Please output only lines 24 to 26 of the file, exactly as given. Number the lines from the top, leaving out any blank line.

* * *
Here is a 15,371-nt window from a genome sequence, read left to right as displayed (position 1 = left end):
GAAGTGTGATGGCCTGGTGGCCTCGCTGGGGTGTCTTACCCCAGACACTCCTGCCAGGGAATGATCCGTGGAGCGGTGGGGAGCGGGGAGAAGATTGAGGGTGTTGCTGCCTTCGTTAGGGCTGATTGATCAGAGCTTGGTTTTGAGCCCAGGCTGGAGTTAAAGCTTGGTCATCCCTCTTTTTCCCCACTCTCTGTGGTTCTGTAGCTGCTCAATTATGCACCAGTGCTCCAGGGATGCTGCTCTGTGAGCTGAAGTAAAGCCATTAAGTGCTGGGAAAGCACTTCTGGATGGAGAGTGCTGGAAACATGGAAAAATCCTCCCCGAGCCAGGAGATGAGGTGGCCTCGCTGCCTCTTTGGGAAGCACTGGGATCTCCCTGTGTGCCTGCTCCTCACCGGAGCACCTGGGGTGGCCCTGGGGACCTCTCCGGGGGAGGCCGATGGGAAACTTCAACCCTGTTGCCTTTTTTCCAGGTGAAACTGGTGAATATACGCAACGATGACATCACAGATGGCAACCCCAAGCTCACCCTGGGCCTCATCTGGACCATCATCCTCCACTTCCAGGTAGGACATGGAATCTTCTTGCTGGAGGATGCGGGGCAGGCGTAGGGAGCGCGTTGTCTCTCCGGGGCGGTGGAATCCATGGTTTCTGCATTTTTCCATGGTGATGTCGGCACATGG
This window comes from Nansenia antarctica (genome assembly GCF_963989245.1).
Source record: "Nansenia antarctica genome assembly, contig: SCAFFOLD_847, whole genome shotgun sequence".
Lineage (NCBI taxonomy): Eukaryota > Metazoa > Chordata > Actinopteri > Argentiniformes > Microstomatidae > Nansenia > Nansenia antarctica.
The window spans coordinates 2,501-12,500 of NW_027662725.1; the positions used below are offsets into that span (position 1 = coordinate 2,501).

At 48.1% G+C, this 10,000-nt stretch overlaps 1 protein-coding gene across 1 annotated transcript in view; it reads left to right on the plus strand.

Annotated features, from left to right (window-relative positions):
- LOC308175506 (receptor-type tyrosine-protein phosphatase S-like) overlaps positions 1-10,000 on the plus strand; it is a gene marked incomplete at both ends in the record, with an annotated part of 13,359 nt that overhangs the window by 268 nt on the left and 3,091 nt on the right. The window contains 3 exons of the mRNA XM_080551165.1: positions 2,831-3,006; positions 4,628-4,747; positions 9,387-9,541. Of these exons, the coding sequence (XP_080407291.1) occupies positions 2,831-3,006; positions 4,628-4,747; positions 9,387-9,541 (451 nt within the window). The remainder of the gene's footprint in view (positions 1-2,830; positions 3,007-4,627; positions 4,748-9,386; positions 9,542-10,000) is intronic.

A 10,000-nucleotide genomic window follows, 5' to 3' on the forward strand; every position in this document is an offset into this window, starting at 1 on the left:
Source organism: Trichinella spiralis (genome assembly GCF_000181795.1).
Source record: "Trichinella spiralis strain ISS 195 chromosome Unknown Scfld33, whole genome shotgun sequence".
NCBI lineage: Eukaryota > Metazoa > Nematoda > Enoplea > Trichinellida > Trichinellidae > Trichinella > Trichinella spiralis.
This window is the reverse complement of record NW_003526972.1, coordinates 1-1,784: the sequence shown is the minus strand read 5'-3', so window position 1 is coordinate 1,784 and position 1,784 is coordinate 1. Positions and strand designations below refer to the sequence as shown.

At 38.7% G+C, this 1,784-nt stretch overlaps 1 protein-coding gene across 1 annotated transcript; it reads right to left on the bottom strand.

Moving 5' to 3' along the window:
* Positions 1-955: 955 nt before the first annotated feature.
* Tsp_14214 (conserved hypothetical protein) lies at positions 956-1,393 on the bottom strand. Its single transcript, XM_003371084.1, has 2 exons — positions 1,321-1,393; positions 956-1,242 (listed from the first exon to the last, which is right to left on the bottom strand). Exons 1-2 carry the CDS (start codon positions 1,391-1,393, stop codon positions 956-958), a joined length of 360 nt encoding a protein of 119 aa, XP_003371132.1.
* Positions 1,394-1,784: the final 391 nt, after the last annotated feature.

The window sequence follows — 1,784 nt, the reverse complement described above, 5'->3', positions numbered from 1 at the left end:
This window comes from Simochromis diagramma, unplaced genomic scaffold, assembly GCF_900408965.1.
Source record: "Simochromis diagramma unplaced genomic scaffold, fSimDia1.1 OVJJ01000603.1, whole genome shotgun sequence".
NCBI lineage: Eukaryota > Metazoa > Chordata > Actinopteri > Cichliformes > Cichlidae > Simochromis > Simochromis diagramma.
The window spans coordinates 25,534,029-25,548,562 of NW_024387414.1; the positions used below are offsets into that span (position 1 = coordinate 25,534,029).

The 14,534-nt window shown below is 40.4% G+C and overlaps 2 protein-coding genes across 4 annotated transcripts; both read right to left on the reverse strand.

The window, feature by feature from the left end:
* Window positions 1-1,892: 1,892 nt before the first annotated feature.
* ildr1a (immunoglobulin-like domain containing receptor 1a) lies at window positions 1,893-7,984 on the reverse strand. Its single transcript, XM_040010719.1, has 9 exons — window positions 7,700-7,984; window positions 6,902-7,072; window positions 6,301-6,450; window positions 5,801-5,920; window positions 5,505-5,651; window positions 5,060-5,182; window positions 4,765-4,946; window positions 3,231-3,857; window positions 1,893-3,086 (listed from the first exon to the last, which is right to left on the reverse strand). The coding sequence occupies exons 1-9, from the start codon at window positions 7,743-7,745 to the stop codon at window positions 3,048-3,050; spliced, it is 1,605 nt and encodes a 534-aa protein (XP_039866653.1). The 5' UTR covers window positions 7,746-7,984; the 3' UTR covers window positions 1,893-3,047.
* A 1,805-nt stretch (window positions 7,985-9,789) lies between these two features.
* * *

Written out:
The window spans coordinates 25,534,029-25,548,562 of NW_024387414.1; the positions used below are offsets into that span (position 1 = coordinate 25,534,029).

The 14,534-nt window shown below is 40.4% G+C and overlaps 2 protein-coding genes across 4 annotated transcripts; both read right to left on the reverse strand.

The window, feature by feature from the left end: